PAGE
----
Is your family exhausted? Is your child waking multiple times a night, each time relying on your to help put him or her back to sleep? Is bedtime a battle? Do you find yourself dreaming about the day when your child will sleep well at night and wake up feeling refreshed in the morning? If any of this sounds familiar, check out these 5 things that could be contributing to your child’s night wakings or early rising.
Too Late Bedtime: Going to bed too late means that your child is overtired when he or she is going to sleep. When your child is overtired, it becomes harder to stay asleep, contributing to more night wakings. Bedtime can be dependant on how well your child naps but typically anytime between 6:30 and 8pm is an appropriate bedtime for most children. As many parents learn the hard way, going to bed too late often leads children to wake earlier in the morning.
Nap Deprived: Most children under age 3 nap regularly. The number of naps a child takes and the amount of day sleep required varies by age. By about 4 months, most children need 3-4 hours of day sleep, spread among 3 (sometimes 4) naps. Between 6 and 9 months, the third nap disappears and two naps remain—a morning and an afternoon nap with a total amount of day sleep from 2-4 hours. Between 12 and 18 months, most children drop the morning nap and take one longer afternoon nap, usually between an hour and a half and three hours. How long your child will continue to nap is very individual. Some children will try to drop their nap as early as 2 years old (not that they don’t still need it but some will try), others will start to nap sporadically as they approach 3, while others will continue on full steam ahead as napping rock stars until the kindergarten day forces them out of it. When children whose bodies require daytime sleep are not getting it, it will often lead to night waking due to being overtired. If your child still needs a nap and isn’t taking one, it is a good idea to move bedtime earlier to help your child get more night time sleep.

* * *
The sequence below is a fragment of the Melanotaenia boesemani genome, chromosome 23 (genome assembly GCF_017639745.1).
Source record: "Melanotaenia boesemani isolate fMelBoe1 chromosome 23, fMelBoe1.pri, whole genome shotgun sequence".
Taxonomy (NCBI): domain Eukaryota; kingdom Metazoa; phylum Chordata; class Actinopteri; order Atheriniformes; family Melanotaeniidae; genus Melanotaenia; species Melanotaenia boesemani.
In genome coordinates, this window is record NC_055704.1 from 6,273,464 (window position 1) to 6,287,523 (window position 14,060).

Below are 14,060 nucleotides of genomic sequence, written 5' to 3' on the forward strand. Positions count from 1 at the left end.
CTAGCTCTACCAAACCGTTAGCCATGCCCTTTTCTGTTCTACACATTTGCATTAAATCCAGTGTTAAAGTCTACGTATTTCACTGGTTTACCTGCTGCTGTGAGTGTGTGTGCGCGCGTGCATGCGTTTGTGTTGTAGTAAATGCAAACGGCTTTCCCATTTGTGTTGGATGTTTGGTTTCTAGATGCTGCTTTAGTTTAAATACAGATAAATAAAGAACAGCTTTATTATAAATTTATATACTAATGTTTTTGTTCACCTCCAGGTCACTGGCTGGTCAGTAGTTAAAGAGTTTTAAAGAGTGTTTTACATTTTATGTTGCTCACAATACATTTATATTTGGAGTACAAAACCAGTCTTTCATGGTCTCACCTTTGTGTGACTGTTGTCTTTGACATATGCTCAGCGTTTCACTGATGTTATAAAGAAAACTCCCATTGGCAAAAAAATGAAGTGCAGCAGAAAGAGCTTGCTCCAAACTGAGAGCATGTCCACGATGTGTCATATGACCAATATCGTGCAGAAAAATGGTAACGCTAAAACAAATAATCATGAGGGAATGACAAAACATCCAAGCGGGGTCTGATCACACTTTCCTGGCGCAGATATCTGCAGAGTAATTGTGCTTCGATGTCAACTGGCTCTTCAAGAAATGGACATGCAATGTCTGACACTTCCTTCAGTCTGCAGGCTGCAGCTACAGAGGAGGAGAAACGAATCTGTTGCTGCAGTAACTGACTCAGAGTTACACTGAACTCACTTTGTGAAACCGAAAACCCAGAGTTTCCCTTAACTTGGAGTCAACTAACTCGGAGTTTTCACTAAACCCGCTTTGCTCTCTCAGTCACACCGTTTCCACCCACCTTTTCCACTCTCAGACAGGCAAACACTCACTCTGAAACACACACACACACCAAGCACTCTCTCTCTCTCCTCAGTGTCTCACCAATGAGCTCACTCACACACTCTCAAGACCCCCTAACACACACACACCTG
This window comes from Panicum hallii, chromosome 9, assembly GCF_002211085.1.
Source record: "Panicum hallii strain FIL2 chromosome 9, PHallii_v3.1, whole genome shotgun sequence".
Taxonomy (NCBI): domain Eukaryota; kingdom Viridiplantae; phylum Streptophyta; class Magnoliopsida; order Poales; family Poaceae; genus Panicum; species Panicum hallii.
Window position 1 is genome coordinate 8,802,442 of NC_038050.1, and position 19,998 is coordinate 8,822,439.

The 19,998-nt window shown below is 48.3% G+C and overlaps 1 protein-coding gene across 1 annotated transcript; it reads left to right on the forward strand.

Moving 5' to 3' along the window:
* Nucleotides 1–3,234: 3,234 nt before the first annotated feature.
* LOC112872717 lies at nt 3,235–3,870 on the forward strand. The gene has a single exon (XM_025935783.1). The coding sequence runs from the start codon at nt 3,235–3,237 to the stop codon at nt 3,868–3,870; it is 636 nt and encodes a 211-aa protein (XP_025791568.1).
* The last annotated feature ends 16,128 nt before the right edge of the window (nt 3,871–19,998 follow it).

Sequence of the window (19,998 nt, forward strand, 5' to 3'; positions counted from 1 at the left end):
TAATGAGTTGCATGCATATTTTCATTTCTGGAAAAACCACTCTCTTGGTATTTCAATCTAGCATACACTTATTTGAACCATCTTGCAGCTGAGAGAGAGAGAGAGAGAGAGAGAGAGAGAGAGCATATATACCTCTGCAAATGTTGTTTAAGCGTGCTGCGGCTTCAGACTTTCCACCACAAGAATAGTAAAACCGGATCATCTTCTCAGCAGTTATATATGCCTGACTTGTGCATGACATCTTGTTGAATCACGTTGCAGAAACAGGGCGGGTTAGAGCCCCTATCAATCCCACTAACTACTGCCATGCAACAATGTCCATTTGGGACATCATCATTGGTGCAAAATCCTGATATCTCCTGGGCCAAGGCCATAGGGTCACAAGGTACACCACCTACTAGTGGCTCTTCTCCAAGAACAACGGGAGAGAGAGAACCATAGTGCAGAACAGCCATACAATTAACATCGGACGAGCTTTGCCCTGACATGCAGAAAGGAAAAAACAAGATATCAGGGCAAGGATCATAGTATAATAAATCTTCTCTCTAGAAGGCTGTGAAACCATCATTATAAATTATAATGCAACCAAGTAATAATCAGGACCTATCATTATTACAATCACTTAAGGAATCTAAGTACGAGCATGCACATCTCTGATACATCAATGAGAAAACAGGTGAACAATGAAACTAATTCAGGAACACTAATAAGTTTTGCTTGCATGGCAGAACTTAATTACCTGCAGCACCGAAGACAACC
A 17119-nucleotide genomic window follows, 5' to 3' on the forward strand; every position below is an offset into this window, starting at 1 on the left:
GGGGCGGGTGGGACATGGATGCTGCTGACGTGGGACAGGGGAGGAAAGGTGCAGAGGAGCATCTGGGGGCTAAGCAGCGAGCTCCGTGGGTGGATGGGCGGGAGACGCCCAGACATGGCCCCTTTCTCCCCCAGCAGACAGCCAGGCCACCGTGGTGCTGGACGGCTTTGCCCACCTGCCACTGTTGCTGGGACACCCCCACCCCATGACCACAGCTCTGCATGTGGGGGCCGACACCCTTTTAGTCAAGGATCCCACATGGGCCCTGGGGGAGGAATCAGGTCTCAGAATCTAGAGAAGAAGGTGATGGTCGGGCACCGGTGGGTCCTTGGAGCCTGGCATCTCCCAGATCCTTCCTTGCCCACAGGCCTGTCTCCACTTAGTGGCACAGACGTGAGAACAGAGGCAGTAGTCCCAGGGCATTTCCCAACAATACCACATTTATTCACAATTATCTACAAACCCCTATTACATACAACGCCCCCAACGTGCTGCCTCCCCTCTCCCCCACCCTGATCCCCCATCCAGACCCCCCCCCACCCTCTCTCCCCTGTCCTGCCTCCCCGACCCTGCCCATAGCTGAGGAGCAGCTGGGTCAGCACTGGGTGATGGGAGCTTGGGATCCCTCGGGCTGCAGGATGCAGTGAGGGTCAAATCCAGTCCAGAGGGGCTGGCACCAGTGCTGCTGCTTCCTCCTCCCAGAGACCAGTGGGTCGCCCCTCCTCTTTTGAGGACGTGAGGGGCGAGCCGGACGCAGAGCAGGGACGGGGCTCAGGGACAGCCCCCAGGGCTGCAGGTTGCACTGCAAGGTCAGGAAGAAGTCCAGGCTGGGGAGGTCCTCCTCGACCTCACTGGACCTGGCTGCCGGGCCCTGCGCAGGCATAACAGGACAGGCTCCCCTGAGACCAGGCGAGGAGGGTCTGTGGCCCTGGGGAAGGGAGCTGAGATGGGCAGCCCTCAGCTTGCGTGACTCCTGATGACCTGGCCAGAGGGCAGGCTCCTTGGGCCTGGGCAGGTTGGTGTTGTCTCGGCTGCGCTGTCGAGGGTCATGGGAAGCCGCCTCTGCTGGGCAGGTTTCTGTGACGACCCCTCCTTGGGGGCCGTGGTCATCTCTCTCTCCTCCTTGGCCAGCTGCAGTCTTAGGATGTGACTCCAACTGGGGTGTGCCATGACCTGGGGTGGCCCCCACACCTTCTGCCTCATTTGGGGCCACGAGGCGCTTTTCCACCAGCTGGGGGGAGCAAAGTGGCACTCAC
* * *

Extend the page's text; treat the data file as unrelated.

Already asleep when put in crib: When you put your child in bed already asleep by rocking or feeding, when he goes through a partial awakening, whether it is an hour or 5 hours later, he will require the same external action to return to sleep. In addition, without the skill to put himself to sleep at bedtime, he will not know how to do this at other awakenings throughout the night. The skills your child uses to put himself to sleep at bedtime are the same ones he will use to return to sleep throughout the night and early in the morning.
Parents’ inconsistent response: It is very confusing and unpredictable for a child when your baby wakes and is responded to differently at each waking. Every time you address night wakings, address it in the same way. By responding inconsistently, this leads to increased anxiety and more waking. It is always best to decide how you are going to respond to wakings before they happen. 3am is never a good time to be making decisions.
Medical conditions: Asthma, allergies (particularly uncomfortable eczema), reflux, and obstructive sleep apnea are the most common medical conditions that interfere with sleep. As one would expect, when children are uncomfortable, they are going to find it hard to sleep. Before working on making changes to your child’s sleep behaviors, medical problems must be addressed by your child’s health care professional and resolved in order for you to be successful with any sleep behavior changes.
If you want to make changes to your child’s sleep, I strongly encourage you to have a well thought through plan for how you are going to address it. Creating a plan that provides your child with a consistent response at bedtime and the middle of the night will give you the greatest chance of being successful. For help understanding what is expected of your child based on their developmental stage and putting together a plan to make changes to your child’s sleep, contact Sleep Tight Consultants today.
Copyright 2010 Kim West, LCSW-C, LLC The Sleep Lady® www.sleeplady.com